Paul Hiebert with his wife, Frances, and three children, Eloise, Barbara, and
John in front of their house in Shamshabad, India.
Hiebert, Fran, and their two young daughters, Eloise and Barbara, went to India to serve as missionaries in Bible and pastoral training with the Mennonite Brethren Church in 1960. Their son John was born during their years of ministry. This move to India was the fulfillment of a lifelong call, since Hiebert had wanted to be a missionary since he was a child. Though Hiebert was a foreign missionary, in many ways, going to India was like going home. But upon his return to the mission field as a missionary, not as a missionary kid, he began rethinking missiology for a postcolonial age.
Despite his determination to live out his entire life and career on the mission field in India, they could not but return to India after six years (1965), because Frances developed some severe gastrointestinal problems that required stomach surgery. Based on his field research in Andhra Pradesh during six years in India, Hiebert finished his doctorate dissertation at the University of Minnesota.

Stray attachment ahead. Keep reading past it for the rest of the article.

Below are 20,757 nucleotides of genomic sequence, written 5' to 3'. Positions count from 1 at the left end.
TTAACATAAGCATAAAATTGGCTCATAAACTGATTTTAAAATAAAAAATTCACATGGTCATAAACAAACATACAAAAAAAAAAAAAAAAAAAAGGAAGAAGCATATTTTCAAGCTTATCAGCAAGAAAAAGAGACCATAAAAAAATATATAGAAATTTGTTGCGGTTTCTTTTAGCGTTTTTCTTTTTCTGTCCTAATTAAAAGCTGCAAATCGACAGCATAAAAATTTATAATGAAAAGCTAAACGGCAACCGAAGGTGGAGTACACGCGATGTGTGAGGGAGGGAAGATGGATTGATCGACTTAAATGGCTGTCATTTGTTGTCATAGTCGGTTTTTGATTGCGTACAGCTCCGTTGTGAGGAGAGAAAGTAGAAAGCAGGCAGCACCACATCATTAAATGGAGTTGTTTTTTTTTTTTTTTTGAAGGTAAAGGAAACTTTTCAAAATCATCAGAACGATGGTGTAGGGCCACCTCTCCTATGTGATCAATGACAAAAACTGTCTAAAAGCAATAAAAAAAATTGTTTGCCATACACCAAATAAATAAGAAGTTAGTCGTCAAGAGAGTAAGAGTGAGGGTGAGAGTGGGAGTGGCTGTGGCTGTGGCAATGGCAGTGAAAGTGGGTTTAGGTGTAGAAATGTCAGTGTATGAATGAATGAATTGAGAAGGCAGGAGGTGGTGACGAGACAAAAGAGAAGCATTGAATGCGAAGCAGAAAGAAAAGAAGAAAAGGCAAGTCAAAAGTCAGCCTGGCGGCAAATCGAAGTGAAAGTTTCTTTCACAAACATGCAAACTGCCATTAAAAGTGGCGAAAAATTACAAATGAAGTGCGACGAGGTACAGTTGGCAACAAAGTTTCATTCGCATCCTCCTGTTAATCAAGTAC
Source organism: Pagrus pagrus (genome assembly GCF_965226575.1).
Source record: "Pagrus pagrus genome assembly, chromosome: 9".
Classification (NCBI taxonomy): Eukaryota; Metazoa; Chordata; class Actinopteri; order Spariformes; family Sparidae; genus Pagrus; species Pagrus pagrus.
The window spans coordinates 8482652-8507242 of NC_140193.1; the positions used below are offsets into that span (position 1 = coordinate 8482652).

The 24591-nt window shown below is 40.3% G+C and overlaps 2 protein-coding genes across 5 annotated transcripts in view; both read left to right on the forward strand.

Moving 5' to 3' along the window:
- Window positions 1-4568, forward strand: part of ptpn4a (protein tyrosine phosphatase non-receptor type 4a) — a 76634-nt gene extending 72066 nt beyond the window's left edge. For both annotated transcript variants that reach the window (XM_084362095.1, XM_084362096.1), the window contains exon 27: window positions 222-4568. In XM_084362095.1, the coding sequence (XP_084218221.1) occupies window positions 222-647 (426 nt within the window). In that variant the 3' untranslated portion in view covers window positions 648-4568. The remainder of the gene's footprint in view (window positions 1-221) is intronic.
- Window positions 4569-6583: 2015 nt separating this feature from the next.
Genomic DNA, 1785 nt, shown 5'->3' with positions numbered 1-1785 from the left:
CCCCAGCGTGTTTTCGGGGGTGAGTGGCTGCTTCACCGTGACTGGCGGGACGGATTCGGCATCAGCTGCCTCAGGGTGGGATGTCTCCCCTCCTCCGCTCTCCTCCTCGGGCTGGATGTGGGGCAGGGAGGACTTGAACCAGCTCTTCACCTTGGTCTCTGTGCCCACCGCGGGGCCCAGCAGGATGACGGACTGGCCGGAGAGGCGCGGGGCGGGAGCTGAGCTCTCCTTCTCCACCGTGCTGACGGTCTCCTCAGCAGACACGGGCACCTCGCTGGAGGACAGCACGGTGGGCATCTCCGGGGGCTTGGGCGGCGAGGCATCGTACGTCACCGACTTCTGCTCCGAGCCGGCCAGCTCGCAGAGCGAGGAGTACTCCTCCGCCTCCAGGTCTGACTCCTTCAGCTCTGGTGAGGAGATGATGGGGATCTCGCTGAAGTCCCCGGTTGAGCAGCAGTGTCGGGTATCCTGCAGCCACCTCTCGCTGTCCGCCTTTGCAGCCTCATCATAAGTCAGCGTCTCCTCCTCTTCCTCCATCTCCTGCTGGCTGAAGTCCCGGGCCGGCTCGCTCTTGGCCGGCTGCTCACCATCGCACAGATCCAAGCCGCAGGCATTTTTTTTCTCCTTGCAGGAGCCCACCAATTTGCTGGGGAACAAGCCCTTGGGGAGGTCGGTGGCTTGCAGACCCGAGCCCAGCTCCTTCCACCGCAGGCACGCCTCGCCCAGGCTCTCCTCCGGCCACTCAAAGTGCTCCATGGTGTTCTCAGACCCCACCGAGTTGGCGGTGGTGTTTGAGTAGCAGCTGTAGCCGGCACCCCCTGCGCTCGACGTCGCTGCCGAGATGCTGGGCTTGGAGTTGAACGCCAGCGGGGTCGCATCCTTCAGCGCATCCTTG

From Dr. Robert J. Priest, “Paul G. Hiebert: A Life Remembered”, Trinity Journal (30:2), 2009, pp. 171-175., Philip Wayne Barnes. Missiology Meets Cultural Anthropology: The Life and Legacy of Paul G. Hiebert (The Southern Baptist Theological Seminary, Ph.D. dissertation, 2011) pp.51, 52., and Anonymous, “In Loving Memory of Frances F. Hiebert”, Priscilla Papers, Volume: PP 13:2 (Spring 1999)